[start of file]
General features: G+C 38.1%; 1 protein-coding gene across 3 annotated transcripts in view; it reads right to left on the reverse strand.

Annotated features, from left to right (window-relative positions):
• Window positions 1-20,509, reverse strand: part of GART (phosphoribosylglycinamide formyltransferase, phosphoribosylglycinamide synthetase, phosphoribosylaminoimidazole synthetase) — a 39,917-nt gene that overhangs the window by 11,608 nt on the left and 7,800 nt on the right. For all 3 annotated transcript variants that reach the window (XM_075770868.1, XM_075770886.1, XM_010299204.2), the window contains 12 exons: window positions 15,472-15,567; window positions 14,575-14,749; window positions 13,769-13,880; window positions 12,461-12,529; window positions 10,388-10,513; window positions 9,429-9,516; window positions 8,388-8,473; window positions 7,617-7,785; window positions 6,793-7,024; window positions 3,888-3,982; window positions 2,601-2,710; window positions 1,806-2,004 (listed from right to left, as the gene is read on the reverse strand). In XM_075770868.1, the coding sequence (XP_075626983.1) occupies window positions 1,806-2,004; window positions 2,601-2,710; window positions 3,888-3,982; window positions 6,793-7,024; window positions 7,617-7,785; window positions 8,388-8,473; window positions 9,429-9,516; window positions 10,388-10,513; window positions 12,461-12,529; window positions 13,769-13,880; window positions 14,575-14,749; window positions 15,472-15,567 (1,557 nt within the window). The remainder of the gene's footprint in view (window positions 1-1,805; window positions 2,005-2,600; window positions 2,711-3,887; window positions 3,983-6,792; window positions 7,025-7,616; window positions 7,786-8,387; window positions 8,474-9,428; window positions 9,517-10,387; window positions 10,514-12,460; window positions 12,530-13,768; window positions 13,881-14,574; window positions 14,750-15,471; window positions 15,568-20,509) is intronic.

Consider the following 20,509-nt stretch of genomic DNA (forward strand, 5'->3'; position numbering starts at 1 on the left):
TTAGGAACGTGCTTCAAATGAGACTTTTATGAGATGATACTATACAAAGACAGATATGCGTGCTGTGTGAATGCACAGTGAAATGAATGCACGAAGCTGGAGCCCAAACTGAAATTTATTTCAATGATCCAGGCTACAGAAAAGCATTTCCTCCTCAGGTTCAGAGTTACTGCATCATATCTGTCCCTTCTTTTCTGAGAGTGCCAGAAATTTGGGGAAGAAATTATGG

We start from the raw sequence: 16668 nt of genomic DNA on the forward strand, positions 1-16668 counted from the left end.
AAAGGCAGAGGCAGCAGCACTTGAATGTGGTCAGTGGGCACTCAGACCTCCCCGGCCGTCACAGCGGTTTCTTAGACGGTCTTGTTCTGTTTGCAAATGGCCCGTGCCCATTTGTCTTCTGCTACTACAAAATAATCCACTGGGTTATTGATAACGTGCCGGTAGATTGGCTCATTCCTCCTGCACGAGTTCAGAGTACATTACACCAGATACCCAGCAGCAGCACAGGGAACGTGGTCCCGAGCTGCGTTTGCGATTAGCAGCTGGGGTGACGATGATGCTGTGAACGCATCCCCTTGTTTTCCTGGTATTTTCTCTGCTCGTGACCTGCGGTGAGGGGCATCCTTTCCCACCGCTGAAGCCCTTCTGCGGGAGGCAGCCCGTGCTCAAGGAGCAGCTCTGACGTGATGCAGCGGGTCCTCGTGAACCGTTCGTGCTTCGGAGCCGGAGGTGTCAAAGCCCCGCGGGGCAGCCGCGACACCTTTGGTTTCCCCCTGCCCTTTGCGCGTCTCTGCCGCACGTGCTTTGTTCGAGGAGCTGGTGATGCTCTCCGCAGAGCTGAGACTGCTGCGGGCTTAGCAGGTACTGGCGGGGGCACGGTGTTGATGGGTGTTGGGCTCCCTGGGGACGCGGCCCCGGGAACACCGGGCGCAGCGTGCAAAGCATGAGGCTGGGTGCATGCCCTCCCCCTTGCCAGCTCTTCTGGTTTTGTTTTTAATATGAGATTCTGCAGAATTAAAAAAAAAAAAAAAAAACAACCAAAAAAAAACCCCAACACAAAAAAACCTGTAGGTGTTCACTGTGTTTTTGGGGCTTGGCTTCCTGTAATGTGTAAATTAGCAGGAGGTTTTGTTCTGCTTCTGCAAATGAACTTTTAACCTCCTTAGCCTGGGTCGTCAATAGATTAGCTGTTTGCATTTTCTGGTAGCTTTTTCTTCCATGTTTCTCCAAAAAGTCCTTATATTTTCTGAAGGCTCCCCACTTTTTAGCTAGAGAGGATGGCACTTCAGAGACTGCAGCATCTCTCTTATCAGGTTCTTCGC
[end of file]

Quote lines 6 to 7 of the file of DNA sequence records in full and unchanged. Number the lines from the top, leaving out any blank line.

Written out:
We start from the raw sequence: 16668 nt of genomic DNA on the forward strand, positions 1-16668 counted from the left end.
AAAGGCAGAGGCAGCAGCACTTGAATGTGGTCAGTGGGCACTCAGACCTCCCCGGCCGTCACAGCGGTTTCTTAGACGGTCTTGTTCTGTTTGCAAATGGCCCGTGCCCATTTGTCTTCTGCTACTACAAAATAATCCACTGGGTTATTGATAACGTGCCGGTAGATTGGCTCATTCCTCCTGCACGAGTTCAGAGTACATTACACCAGATACCCAGCAGCAGCACAGGGAACGTGGTCCCGAGCTGCGTTTGCGATTAGCAGCTGGGGTGACGATGATGCTGTGAACGCATCCCCTTGTTTTCCTGGTATTTTCTCTGCTCGTGACCTGCGGTGAGGGGCATCCTTTCCCACCGCTGAAGCCCTTCTGCGGGAGGCAGCCCGTGCTCAAGGAGCAGCTCTGACGTGATGCAGCGGGTCCTCGTGAACCGTTCGTGCTTCGGAGCCGGAGGTGTCAAAGCCCCGCGGGGCAGCCGCGACACCTTTGGTTTCCCCCTGCCCTTTGCGCGTCTCTGCCGCACGTGCTTTGTTCGAGGAGCTGGTGATGCTCTCCGCAGAGCTGAGACTGCTGCGGGCTTAGCAGGTACTGGCGGGGGCACGGTGTTGATGGGTGTTGGGCTCCCTGGGGACGCGGCCCCGGGAACACCGGGCGCAGCGTGCAAAGCATGAGGCTGGGTGCATGCCCTCCCCCTTGCCAGCTCTTCTGGTTTTGTTTTTAATATGAGATTCTGCAGAATTAAAAAAAAAAAAAAAAAACAACCAAAAAAAAACCCCAACACAAAAAAACCTGTAGGTGTTCACTGTGTTTTTGGGGCTTGGCTTCCTGTAATGTGTAAATTAGCAGGAGGTTTTGTTCTGCTTCTGCAAATGAACTTTTAACCTCCTTAGCCTGGGTCGTCAATAGATTAGCTGTTTGCATTTTCTGGTAGCTTTTTCTTCCATGTTTCTCCAAAAAGTCCTTATATTTTCTGAAGGCTCCCCACTTTTTAGCTAGAGAGGATGGCACTTCAGAGACTGCAGCATCTCTCTTATCAGGTTCTTCGC